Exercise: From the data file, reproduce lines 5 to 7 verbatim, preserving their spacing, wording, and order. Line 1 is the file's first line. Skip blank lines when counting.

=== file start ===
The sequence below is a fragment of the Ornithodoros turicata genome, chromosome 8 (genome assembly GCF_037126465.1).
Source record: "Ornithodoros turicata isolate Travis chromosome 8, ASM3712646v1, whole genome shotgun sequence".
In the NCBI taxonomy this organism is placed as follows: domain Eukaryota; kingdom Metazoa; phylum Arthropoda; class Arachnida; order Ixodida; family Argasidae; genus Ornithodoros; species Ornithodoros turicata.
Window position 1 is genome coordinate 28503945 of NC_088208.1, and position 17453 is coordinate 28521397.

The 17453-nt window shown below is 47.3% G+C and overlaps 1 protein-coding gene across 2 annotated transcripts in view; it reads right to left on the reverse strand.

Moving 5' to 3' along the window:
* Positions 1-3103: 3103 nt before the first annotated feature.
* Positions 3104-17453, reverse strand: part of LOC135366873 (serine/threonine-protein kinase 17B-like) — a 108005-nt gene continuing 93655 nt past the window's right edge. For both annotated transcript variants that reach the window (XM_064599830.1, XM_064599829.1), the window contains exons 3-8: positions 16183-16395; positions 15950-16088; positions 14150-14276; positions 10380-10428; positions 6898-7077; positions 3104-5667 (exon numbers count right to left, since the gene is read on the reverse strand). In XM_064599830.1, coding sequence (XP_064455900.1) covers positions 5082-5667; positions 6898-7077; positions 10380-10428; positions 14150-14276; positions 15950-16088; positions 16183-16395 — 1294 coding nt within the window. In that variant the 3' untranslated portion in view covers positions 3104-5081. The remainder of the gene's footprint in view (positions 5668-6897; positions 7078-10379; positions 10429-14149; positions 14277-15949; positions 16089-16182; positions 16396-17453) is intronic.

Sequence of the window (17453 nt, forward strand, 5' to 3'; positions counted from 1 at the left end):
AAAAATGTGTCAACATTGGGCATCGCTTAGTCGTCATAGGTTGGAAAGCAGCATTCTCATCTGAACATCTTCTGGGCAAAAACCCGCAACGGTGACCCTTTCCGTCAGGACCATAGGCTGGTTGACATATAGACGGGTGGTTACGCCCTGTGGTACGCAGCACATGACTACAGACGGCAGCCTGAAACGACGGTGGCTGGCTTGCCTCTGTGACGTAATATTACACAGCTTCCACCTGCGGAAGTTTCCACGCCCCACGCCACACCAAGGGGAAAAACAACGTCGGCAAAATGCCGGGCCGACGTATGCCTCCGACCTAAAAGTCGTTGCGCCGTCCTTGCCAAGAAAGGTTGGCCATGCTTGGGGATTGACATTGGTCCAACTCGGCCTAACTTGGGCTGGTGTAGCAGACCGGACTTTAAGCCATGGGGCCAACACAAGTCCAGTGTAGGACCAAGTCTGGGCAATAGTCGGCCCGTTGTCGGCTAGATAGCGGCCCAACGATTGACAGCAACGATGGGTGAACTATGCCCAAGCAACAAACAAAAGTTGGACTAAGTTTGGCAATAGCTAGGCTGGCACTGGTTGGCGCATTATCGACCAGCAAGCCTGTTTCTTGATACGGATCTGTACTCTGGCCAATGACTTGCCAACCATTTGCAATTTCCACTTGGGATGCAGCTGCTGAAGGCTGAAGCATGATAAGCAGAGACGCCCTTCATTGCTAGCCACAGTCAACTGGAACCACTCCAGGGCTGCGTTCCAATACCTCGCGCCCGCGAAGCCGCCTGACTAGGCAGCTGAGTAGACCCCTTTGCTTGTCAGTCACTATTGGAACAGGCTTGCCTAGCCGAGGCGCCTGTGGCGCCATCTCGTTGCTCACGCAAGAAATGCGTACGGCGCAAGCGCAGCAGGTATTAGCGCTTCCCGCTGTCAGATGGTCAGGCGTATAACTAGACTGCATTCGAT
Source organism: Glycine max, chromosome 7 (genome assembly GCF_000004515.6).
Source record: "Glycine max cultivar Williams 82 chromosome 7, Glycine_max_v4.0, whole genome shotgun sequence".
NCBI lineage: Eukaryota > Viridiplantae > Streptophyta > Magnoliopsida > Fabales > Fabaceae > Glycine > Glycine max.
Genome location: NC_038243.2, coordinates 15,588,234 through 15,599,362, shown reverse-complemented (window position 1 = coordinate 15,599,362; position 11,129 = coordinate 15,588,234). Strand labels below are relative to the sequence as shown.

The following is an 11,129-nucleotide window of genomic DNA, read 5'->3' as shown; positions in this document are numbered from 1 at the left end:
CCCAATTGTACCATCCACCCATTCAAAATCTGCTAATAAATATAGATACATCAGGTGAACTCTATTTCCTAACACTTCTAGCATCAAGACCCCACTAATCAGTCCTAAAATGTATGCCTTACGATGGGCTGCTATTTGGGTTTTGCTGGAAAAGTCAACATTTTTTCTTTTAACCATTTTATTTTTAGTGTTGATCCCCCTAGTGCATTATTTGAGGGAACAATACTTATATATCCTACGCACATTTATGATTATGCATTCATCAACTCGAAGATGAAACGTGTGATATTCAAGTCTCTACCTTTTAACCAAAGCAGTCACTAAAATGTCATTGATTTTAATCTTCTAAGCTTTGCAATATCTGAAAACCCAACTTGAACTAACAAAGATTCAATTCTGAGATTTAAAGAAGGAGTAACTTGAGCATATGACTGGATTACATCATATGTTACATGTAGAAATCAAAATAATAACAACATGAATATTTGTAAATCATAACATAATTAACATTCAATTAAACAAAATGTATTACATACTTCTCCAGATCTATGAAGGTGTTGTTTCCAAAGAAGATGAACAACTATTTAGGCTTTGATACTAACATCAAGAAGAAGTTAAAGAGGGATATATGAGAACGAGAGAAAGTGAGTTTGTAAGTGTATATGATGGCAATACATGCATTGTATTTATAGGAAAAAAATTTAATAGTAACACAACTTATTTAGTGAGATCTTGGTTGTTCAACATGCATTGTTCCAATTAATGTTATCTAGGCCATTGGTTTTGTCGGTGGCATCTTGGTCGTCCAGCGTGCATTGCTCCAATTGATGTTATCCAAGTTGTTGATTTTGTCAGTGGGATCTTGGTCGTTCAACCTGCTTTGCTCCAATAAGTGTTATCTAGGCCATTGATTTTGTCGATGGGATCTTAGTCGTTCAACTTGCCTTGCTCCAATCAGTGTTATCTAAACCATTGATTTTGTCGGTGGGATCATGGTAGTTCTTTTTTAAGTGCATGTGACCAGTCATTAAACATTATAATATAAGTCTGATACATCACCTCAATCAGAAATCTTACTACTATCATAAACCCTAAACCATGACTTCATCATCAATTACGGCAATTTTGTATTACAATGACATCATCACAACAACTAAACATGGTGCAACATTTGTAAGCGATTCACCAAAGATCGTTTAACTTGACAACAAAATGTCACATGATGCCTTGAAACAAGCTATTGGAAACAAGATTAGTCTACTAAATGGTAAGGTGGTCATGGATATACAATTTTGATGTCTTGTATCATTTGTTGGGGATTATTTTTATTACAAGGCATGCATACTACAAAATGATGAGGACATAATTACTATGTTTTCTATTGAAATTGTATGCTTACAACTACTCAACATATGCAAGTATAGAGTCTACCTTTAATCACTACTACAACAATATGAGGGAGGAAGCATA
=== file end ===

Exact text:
The 17453-nt window shown below is 47.3% G+C and overlaps 1 protein-coding gene across 2 annotated transcripts in view; it reads right to left on the reverse strand.

Moving 5' to 3' along the window:
* Positions 1-3103: 3103 nt before the first annotated feature.